U.S., NATO, EU, says China is to blame for Cyberattack on Microsoft Exchange Servers

The U.S., NATO, and EU have accused China of a cyberattack launched on Microsoft Servers. The new alliance made up of the NATO member states, the European Union, Australia, New Zealand, and Japan, have come together against China to put a stop to its global-threat cyberattacks. 

The alliance blames China’s Ministry of State for the massive cyberattack launched on Microsoft Exchange servers earlier this year. A spokesperson said the attack was carried out by criminal hackers, who engage in cryptojacking, cyber-enabled extortion, and ransomware, contracted by the MSS.

A senior Biden administration official said the alliance will share intelligence on cyber threats and work together on network defenses and security.

The FBI, National Security Agency, and Cybersecurity and Infrastructure Security Agency unveiled a new advisory with 50 tactics, techniques, and procedures that these China-backed hackers employ.

The Microsoft Exchange server cyberattack which was made public in March could have affected at least 30,000 U.S.-based organizations and thousands more globally. Microsoft tracked down the hacking group, identifying them as an unpopular Chinese espionage network dubbed Hafnium. 

The United States, without second thoughts, suspected Beijing of the attack but delayed in naming China as the primary suspect. The delay was partly to allow investigators to properly look into the matter and confirm that the Hafnium hackers were sponsored by the Chinese state. The United States also had to get the support of its allies before publicly accusing China of the attacks.

In response to U.S.’s allegations, Chinese officials accused the United States of “meddling” in its internal affairs. The White House raised the Microsoft attacks allegations with senior members of the Chinese government stating that China’s “actions threaten security, confidence, and stability in cyberspace.”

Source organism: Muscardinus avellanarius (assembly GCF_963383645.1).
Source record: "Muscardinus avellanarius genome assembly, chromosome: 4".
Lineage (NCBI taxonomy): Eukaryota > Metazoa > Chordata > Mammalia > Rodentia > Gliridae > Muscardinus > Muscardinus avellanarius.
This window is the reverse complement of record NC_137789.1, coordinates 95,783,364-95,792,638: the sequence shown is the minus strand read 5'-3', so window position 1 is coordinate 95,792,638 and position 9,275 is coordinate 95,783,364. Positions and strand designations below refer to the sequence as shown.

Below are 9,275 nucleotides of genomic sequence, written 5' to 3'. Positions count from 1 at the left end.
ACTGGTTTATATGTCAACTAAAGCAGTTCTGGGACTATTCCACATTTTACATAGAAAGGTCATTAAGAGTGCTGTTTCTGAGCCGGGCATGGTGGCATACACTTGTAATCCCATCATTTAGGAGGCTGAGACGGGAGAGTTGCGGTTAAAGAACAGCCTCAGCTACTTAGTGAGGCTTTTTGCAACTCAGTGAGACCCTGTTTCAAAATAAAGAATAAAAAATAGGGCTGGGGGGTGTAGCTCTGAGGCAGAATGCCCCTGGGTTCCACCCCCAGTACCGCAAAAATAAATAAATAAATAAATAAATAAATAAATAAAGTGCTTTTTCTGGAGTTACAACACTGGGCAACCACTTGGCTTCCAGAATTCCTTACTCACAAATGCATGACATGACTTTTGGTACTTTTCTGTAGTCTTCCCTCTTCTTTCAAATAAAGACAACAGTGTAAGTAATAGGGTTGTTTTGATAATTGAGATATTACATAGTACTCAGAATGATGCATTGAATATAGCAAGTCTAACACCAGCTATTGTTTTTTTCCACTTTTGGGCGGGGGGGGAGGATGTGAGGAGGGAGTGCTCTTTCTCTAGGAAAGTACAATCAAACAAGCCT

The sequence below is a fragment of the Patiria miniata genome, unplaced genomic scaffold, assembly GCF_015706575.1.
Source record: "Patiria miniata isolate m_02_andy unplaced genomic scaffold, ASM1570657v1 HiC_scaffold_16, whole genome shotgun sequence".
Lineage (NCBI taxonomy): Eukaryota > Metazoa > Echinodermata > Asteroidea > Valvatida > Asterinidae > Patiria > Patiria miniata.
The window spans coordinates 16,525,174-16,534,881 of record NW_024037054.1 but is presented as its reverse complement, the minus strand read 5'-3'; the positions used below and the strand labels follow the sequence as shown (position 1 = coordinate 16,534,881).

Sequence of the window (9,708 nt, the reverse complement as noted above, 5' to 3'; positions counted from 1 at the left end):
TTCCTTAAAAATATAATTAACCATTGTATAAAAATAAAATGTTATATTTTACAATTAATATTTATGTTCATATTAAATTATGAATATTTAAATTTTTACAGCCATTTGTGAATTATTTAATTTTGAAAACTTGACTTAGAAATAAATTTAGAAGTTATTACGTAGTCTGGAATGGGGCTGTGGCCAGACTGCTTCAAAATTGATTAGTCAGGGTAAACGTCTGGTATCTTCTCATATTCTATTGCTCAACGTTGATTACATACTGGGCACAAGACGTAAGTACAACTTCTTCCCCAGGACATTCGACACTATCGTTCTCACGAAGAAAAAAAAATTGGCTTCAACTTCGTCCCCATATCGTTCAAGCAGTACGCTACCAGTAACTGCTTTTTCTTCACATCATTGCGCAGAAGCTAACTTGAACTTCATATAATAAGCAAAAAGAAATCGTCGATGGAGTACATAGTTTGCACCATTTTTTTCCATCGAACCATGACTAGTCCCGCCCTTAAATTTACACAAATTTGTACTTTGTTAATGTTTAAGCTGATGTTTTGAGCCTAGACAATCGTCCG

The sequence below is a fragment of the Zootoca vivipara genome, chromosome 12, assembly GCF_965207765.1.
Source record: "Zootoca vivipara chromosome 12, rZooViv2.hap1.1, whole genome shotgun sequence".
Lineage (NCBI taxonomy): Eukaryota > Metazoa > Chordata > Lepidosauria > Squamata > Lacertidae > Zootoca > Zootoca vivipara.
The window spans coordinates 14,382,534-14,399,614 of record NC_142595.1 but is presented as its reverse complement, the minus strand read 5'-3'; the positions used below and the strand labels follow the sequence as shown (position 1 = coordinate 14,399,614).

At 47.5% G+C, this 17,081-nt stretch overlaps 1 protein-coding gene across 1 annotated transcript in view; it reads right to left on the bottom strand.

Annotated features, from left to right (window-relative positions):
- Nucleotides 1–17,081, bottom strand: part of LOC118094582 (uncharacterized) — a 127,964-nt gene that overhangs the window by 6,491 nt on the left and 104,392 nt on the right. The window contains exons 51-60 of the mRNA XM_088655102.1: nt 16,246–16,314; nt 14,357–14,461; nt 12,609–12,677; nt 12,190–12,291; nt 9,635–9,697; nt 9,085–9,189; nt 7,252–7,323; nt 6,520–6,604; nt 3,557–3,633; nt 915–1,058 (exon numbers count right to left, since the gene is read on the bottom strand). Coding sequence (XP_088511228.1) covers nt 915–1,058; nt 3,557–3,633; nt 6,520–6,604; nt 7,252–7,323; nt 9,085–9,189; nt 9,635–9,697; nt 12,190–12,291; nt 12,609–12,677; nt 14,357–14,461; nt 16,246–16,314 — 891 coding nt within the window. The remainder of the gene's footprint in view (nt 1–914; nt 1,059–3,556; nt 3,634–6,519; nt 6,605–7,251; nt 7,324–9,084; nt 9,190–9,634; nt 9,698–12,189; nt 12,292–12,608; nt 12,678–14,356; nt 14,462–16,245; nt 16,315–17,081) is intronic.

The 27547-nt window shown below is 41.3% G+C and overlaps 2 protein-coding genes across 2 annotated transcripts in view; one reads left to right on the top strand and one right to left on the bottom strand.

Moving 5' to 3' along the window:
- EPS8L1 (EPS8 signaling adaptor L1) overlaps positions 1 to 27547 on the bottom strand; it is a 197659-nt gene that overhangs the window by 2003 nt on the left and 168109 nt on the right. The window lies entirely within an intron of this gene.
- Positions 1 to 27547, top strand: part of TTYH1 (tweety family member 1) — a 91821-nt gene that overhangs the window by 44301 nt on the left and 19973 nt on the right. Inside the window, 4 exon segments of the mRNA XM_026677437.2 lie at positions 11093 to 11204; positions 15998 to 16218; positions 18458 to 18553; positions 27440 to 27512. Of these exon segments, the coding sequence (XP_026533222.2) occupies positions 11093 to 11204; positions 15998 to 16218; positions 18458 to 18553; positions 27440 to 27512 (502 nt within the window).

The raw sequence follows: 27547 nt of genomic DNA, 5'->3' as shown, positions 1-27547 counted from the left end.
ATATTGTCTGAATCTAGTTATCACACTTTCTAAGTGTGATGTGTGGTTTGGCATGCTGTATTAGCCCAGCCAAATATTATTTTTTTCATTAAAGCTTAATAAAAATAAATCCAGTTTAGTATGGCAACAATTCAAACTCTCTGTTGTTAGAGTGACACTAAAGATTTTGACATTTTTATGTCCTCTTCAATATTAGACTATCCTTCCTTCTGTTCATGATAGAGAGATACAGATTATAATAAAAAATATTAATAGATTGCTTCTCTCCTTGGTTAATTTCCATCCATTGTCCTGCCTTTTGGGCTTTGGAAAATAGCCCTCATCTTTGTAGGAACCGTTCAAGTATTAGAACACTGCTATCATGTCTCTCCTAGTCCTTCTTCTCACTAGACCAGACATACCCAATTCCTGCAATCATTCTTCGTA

“We’re not ruling out further actions to hold [China] accountable,” a senior Biden administration official said. “But we’re also aware that no one action can change the PRC’s behavior, and neither can one country acting on its own. So we really focused initially on bringing other countries along with us.”

The cyber- and trade wars between China and the U.S. have been ongoing as both countries struggle for world power. At a time when technology plays a crucial role in national development, democratic and autocratic states struggle to achieve a monopoly in cybersecurity and related sectors.

The new alliance was could set the pace for governments to attack transnational threats from countries like China. It comes amid President Joe Biden’s rally to get more support among NATO and EU allies to approach China, in addition to economic and diplomatic sanctions the Biden administration imposed on Beijing this year. The sanctions were related to alleged human rights abuses in Xinjiang and Hong Kong.

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